Gorse and broom could take over Christchurch's residential red zone and make it difficult to transform it into a reserve, an environmental scientist says.
The warning has been given at a forum organised by the Avon-Otakaro Network which wants to turn the red zone into a park for the whole city to share.
Demolition crews taking away houses are also ploughing up the land they used to sit on which a Lincoln University scientist says is activating long dormant gorse and broom seeds.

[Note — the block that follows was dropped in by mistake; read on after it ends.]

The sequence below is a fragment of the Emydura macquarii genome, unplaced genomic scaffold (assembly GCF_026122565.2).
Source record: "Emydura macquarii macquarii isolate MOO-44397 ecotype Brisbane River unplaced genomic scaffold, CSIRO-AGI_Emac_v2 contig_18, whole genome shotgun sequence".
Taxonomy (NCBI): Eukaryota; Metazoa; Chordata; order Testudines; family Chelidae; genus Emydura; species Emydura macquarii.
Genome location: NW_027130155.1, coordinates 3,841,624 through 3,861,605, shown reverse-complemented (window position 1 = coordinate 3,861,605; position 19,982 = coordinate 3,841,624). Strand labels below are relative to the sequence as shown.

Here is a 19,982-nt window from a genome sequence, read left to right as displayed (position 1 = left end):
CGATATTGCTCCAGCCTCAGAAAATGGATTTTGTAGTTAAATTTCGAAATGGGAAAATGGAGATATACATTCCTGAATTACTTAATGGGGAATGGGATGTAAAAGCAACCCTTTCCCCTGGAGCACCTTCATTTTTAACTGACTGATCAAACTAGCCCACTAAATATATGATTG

Glenn Stewart, from the department of environmental management, says this could make establishing native trees extremely difficult.
Mr Stewart says if gorse and broom take hold it could be 100 years before natives trees are able to grow through them.